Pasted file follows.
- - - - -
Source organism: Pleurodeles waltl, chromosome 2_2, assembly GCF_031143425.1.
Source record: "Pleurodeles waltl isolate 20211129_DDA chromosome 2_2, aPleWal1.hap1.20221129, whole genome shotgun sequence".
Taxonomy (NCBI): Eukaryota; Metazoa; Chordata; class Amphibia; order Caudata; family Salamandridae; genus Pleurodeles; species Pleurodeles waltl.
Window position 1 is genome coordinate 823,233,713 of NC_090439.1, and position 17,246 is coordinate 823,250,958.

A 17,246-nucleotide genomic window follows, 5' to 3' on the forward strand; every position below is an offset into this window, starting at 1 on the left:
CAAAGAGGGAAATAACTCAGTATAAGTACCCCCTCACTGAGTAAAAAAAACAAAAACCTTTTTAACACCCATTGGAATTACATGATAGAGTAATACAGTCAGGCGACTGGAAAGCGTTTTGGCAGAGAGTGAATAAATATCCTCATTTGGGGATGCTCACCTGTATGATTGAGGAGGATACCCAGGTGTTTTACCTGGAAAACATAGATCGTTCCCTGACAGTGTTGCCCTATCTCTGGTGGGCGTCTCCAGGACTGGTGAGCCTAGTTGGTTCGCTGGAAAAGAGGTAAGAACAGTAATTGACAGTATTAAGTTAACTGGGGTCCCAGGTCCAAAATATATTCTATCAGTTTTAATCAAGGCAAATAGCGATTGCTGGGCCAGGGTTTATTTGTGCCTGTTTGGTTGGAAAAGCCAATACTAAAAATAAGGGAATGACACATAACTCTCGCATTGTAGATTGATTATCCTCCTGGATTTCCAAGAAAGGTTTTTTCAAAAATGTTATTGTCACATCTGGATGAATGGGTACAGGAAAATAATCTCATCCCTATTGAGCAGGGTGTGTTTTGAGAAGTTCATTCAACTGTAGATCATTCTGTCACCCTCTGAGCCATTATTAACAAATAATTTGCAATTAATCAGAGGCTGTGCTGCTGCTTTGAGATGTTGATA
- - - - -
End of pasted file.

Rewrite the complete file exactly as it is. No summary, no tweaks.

Source organism: Pleurodeles waltl, chromosome 2_2, assembly GCF_031143425.1.
Source record: "Pleurodeles waltl isolate 20211129_DDA chromosome 2_2, aPleWal1.hap1.20221129, whole genome shotgun sequence".
Taxonomy (NCBI): Eukaryota; Metazoa; Chordata; class Amphibia; order Caudata; family Salamandridae; genus Pleurodeles; species Pleurodeles waltl.
Window position 1 is genome coordinate 823,233,713 of NC_090439.1, and position 17,246 is coordinate 823,250,958.

A 17,246-nucleotide genomic window follows, 5' to 3' on the forward strand; every position below is an offset into this window, starting at 1 on the left:
CAAAGAGGGAAATAACTCAGTATAAGTACCCCCTCACTGAGTAAAAAAAACAAAAACCTTTTTAACACCCATTGGAATTACATGATAGAGTAATACAGTCAGGCGACTGGAAAGCGTTTTGGCAGAGAGTGAATAAATATCCTCATTTGGGGATGCTCACCTGTATGATTGAGGAGGATACCCAGGTGTTTTACCTGGAAAACATAGATCGTTCCCTGACAGTGTTGCCCTATCTCTGGTGGGCGTCTCCAGGACTGGTGAGCCTAGTTGGTTCGCTGGAAAAGAGGTAAGAACAGTAATTGACAGTATTAAGTTAACTGGGGTCCCAGGTCCAAAATATATTCTATCAGTTTTAATCAAGGCAAATAGCGATTGCTGGGCCAGGGTTTATTTGTGCCTGTTTGGTTGGAAAAGCCAATACTAAAAATAAGGGAATGACACATAACTCTCGCATTGTAGATTGATTATCCTCCTGGATTTCCAAGAAAGGTTTTTTCAAAAATGTTATTGTCACATCTGGATGAATGGGTACAGGAAAATAATCTCATCCCTATTGAGCAGGGTGTGTTTTGAGAAGTTCATTCAACTGTAGATCATTCTGTCACCCTCTGAGCCATTATTAACAAATAATTTGCAATTAATCAGAGGCTGTGCTGCTGCTTTGAGATGTTGATA